Aptly called the Publishing Data Interest Group, this effort quickly received formal endorsement from ICSU-World Data System and the Research Data Alliance (RDA). A challenge high on the agenda was to define a universal solution to interlink research data and the literature. This would move us away from the current situation of many isolated bilateral arrangements between individual publishers and data repositories, to enable a future in which links could be shared with minimal effort and combined with links from other sources, developing a true web of interlinked research data sets and literature publications. This would ultimately help researchers discover research that’s relevant for them (data or publications) and also create more incentives for researchers to share their data in the first place.
With a successful database linking program, Elsevier colleagues had a lot of insight and know-how to offer to this emerging initiative and were keen to get involved. (Elsevier’s involvement was led by one of the co-authors of this article, Dr. Hylke Koers, who has co-chaired the Data Publishing Services Working Group with Adrian Burton of the Australian National Data Services - ANDS.)
In this time, much progress has been made thanks to the contributions of many individuals and organizations. After an open and constructive dialogue, the group reached consensus on a short-term and long-term approach. Specifically, in a synergistic effort with OpenAIRE and Pangaea, the Working Group delivered an operational prototype “Data-Literature Interlinking” service that holds close to 1.5 million links from a multitude of sources.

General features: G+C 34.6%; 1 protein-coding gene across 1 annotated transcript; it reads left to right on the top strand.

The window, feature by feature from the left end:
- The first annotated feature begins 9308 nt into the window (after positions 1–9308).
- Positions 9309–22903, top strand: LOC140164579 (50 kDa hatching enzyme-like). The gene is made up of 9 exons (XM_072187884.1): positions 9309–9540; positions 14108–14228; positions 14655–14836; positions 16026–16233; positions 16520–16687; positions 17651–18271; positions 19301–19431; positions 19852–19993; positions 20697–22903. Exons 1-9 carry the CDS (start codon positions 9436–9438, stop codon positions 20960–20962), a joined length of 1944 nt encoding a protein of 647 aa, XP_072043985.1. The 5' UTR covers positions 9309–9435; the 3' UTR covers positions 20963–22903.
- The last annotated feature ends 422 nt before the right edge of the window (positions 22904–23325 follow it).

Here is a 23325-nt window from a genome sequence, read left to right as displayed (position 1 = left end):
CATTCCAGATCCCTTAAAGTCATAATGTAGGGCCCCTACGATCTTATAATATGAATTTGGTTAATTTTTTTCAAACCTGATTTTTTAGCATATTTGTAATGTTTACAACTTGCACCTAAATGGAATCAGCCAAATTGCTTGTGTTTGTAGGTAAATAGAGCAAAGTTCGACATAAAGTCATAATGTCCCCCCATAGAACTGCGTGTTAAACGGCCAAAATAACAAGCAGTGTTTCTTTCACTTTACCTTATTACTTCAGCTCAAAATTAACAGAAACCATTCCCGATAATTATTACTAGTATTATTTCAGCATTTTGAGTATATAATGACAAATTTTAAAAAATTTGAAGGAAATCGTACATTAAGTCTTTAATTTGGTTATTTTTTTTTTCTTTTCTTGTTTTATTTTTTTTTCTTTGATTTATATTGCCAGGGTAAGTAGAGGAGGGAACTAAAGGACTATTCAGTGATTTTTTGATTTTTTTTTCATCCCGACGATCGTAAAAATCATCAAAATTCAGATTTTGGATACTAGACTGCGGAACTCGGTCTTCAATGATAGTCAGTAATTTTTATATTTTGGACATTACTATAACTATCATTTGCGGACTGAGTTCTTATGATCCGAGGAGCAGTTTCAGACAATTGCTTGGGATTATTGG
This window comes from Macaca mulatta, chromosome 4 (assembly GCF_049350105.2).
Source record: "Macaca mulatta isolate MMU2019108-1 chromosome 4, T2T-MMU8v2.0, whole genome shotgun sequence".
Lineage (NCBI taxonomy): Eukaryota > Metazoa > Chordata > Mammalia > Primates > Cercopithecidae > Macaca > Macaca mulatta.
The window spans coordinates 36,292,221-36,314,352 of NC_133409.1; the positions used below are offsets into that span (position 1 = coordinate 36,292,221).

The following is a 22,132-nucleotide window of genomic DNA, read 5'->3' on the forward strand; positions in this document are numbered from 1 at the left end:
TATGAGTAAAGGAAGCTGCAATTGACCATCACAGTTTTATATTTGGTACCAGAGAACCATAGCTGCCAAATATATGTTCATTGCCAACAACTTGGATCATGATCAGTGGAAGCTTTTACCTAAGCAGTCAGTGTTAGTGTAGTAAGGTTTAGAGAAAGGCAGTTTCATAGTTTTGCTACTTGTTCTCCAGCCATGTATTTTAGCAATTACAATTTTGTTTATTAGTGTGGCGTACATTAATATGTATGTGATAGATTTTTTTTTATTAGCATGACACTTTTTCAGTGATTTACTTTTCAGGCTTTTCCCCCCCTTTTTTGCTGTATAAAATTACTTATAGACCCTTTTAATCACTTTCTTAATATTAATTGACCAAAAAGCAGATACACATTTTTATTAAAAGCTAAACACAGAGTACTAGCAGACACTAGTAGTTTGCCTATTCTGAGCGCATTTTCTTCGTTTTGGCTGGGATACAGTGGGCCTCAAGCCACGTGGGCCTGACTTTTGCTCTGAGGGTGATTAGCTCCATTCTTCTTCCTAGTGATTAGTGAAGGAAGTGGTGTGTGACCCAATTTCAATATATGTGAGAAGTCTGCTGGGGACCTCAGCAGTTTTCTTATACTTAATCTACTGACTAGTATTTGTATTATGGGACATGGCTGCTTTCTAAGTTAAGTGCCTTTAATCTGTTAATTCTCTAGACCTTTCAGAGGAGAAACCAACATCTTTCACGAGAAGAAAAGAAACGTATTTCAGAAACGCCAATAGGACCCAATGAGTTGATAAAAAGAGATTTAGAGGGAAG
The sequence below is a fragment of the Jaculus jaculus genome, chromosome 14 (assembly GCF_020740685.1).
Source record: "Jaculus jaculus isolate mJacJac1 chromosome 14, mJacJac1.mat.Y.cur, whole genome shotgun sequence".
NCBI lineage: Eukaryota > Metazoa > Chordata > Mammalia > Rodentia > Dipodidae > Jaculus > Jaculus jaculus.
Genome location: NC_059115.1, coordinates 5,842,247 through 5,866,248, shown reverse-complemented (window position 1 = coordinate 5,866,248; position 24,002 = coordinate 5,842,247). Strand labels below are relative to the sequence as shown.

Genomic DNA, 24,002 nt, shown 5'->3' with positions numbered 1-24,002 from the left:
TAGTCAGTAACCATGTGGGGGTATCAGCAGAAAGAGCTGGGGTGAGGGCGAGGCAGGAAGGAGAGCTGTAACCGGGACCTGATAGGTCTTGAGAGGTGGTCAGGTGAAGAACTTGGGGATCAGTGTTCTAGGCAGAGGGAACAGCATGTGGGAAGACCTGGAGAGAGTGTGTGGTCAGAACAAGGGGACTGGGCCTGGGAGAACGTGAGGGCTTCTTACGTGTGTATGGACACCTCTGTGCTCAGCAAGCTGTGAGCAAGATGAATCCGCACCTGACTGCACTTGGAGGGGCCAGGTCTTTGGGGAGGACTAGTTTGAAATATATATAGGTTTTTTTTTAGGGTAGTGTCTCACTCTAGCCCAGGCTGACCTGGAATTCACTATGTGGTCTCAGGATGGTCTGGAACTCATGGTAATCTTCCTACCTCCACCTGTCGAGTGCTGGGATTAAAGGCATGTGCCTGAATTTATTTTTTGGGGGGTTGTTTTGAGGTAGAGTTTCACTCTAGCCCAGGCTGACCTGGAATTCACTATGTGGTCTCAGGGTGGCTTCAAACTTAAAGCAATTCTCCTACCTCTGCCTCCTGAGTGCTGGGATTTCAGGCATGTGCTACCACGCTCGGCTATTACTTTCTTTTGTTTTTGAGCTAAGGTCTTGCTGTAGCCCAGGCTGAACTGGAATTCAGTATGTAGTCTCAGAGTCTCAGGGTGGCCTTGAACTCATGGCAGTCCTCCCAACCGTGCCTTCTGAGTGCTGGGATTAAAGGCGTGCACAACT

The Data-Literature Interlinking (DLI) system was developed in a synergistic effort between OpenAIRE and the Data Publishing Services Working Group. Holding close to 1.5 million links from various contributors, it was developed as a technical demonstrator for an open, universal linking system – and at the same time it represents a first concrete step towards implementing the Scholix infrastructure.
To access links in the DLI system:
Now at the end of its 18-month lifetime, the group is announcing the Scholix initiative – a Framework for Scholarly Link Exchange. Part of the Working Group’s formal recommendations, Scholix is a high-level interoperability framework to enable sharing, exchange and aggregation of links between research data and the scholarly literature. The framework will build upon existing capabilities from service provides such as CrossRef, DataCite and OpenAIRE to make it as easy as possible for publishers, data centers and others to deposit links they are aware of. The interoperability framework will then make sure that links coming in from different sources can be readily combined and made available for inspection through a web portal (for humans) as well as APIs (for computers, which can be used, for example, to offer links to relevant articles next to a data set webpage).
While Scholix marks an important milestone in the history of linking data and the literature, it is not the end of the journey. Work will continue to hash out a number of technical questions, further develop the services that expose links to interested parties in a format that best meets their needs, and help various stakeholder groups drive adoption of this emerging standard. At Elsevier, we’re happy to support the Scholix initiative and keen to stay involved in next steps for this exciting journey.